WWW-www.enlightenment.org pushed a commit to branch master.

http://git.enlightenment.org/website/www-content.git/commit/?id=5d42cdf294d6905ba122ad65dffa859110dc938d

commit 5d42cdf294d6905ba122ad65dffa859110dc938d
Author: Raster <ras...@rasterman.com>
Date:   Tue Apr 28 05:00:05 2015 -0700

    Wiki page ecore_idlers changed with summary [created] by Raster
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 pages/docs/efl/ecore_idlers.txt | 49 +++++++++++++++++++++++++++++++++++++++++
 1 file changed, 49 insertions(+)

diff --git a/pages/docs/efl/ecore_idlers.txt b/pages/docs/efl/ecore_idlers.txt
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+~~Title: Idlers~~
+~~CODE-c~~
+
+{{page>index}}
+
+=== Idlers ===
+
+When your application is sleeping and waiting on something to wake it up, it 
is in the //Idle// state. It will normally sit here and consume no CPU cycles 
(in the [[mainloop]] during this time, waiting to wake up). There is an option 
to set up functions to run in a tight loop during this time, instead of 
sleeping. These are known as //Idlers//
+
+Idlers are rarely needed, and if you find yourself using them, be careful. If 
you do things like change the state of a canvas (widgets, other UI objects), 
such changes will not be automatically updated because the [[mainloop]] doesn't 
even know it should wake up and begin its usual processing, at the end of which 
before going idle again, it will begin UI updates. If you find yourself needing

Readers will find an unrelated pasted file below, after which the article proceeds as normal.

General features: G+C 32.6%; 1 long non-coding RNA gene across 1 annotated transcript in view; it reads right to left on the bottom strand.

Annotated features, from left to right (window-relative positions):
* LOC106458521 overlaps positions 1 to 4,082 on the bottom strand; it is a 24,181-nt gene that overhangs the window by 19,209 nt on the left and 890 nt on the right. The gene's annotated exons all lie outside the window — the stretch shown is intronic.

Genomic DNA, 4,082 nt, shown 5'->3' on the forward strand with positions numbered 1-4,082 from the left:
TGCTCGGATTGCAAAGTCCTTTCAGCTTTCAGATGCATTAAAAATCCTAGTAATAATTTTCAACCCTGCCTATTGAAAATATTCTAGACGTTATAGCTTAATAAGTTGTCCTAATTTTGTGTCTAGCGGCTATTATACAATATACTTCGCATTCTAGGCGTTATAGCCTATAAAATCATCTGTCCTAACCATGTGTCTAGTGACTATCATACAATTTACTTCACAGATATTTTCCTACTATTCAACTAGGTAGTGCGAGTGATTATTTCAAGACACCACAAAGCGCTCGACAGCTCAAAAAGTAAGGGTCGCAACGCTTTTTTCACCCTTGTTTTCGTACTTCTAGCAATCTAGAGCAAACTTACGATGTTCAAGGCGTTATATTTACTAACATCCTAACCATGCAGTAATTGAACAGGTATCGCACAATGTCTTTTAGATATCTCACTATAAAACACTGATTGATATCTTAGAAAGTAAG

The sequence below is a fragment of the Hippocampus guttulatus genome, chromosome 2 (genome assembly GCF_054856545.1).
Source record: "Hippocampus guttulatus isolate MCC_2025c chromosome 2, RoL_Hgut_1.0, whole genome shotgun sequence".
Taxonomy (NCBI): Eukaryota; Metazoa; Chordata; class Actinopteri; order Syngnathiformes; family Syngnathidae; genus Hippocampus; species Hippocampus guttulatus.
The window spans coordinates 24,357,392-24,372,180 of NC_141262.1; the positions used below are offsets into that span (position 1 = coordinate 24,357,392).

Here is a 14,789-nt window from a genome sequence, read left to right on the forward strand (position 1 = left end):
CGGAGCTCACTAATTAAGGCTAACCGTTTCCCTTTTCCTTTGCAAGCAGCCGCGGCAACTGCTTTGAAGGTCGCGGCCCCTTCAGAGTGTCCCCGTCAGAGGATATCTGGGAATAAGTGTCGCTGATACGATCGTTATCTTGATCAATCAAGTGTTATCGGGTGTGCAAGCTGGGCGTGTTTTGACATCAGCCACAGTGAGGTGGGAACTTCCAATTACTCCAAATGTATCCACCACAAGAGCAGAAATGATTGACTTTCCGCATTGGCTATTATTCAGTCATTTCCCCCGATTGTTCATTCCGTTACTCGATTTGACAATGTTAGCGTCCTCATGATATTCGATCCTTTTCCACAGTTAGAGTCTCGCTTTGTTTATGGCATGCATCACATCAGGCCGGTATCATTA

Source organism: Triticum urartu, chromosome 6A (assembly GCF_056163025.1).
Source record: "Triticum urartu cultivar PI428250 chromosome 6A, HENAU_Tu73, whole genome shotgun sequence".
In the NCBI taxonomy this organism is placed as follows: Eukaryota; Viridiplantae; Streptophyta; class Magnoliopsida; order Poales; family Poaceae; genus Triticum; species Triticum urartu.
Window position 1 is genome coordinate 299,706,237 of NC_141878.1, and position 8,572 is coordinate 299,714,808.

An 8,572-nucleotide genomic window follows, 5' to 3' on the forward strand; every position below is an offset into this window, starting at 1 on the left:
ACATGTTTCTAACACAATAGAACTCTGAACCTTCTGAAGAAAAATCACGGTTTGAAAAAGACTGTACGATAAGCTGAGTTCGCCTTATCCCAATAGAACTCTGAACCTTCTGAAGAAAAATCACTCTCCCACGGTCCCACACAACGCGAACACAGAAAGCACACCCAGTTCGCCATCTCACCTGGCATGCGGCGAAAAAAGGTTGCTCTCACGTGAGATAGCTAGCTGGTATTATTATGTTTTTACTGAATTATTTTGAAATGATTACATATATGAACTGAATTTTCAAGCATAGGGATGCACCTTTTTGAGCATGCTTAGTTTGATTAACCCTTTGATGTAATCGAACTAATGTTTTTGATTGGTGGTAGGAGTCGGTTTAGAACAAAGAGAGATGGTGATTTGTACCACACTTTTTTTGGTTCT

to do this, you will need to wake up the main loop. You could do this in 
various ways, by adding  [...]
+
+Every Idler registered will be called, one after the other, and when each 
idler callback returns, the [[mainloop]] will check if it should wake up from 
the idle state and process as normal, so keep your idler callbacks as short as 
possible to ensure the latency for a wake-up event is as low as possible.
+
+You add an idler with ecore_idler_add() which will return a handle to the 
idler object and take a callback with data pointer to pass to it as parameters. 
The return value of the function determines if it is deleted or not. If you 
return EINA_FALSE, then the idler will be deleted automatically for you, 
otherwise returning EINA_TRUE means it will keep being called until it is 
deleted with ecore_idler_del(). As follows:
+
+<code c>
+Ecore_Idler *my_idler;
+double start_time = 0.0;
+
+static Eina_Bool
+on_idle(void *data)
+{
+   const char *string = data;
+   
+   printf("String passed in is '%s'\n", string);
+   if ((ecore_time_get() - start_time) > 0.5)
+     {
+        my_idler = NULL;
+        return EINA_FALSE;
+     }
+   return EINA_TRUE;
+}
+
+static void
+my_init(void)
+{
+   static const char *string = "Hello World";
+
+   start_time = ecore_time_get();
+   my_idler = ecore_idler_add(on_idle, string);
+   if ((rand() % 4) == 0)
+     {
+        ecore_idler_del(my_idler);
+        my_idler = NULL;
+     }
+}
+</code>
+
+Note that the first (and only) parameter to the callback function is the 
''data'' parameter which can be a pointer to anything at all. Exactly this 
pointer is passed to your callback every time it is called. If this no longer 
points to valid data, it is your job to ensure it is not used or the idler is 
no longer called before that happens. Pointers are simply numbers with an 
address in memory (for all intents and purposes) and so thus imagine your 
pointer first says "Fred is at 213 Jones [...]
\ No newline at end of file

-- 


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